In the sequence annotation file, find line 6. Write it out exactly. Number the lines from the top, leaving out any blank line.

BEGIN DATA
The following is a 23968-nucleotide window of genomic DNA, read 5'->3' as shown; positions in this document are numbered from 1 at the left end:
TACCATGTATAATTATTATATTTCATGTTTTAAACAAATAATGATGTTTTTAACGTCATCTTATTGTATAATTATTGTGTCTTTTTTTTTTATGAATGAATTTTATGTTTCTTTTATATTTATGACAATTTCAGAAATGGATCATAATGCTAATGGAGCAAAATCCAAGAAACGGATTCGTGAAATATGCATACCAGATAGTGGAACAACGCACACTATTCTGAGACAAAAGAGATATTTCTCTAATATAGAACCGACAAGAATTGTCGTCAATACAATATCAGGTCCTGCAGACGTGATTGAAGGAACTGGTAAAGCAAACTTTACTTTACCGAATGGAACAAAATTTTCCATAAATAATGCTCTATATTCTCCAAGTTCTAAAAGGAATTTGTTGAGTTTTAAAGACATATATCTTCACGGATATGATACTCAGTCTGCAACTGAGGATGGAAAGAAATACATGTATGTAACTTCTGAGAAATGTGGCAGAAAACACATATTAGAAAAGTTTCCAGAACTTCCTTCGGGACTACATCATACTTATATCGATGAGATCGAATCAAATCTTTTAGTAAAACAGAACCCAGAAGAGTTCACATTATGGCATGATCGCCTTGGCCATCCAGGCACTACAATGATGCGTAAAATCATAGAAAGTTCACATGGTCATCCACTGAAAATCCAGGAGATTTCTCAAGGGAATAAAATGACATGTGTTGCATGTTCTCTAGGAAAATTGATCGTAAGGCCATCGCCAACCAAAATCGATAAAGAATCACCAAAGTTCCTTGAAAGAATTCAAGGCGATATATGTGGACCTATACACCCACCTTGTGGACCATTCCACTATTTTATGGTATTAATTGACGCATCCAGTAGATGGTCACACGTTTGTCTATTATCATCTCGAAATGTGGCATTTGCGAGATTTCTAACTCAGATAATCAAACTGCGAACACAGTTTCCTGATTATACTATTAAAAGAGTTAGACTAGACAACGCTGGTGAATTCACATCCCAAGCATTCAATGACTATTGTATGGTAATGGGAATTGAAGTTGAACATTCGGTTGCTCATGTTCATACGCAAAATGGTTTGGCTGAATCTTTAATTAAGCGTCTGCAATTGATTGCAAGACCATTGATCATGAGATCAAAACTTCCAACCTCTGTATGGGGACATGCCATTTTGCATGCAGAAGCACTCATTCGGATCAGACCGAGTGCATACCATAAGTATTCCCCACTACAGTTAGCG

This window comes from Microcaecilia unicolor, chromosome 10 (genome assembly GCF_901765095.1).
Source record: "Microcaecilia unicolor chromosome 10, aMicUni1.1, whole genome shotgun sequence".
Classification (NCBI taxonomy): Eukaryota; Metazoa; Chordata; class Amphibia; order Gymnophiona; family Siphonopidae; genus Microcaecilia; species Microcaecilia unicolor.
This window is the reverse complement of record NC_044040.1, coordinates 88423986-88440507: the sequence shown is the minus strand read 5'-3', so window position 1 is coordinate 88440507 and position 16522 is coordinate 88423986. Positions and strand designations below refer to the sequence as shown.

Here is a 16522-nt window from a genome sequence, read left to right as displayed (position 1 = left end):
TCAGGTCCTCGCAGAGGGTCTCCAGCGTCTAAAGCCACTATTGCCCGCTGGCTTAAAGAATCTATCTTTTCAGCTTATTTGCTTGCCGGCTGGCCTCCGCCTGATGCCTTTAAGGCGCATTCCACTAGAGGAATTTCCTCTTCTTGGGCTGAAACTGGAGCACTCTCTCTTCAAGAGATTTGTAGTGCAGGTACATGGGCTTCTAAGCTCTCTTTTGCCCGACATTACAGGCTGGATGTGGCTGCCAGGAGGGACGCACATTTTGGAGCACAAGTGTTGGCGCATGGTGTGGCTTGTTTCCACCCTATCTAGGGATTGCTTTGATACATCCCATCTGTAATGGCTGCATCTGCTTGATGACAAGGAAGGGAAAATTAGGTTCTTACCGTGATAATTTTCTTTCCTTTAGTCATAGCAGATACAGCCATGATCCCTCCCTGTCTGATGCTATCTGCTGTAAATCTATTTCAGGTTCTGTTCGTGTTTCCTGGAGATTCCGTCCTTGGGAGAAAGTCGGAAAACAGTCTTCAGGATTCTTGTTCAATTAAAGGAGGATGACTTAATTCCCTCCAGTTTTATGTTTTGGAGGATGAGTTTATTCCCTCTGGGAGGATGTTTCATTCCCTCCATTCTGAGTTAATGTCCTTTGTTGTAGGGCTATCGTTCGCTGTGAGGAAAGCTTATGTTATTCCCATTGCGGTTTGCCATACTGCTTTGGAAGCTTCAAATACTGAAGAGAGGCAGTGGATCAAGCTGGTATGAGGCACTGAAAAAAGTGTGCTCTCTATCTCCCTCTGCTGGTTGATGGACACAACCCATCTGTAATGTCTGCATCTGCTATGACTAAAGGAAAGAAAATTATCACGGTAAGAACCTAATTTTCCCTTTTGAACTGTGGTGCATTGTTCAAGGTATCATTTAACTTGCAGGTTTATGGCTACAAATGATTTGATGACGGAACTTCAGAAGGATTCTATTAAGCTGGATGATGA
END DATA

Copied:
This window is the reverse complement of record NC_044040.1, coordinates 88423986-88440507: the sequence shown is the minus strand read 5'-3', so window position 1 is coordinate 88440507 and position 16522 is coordinate 88423986. Positions and strand designations below refer to the sequence as shown.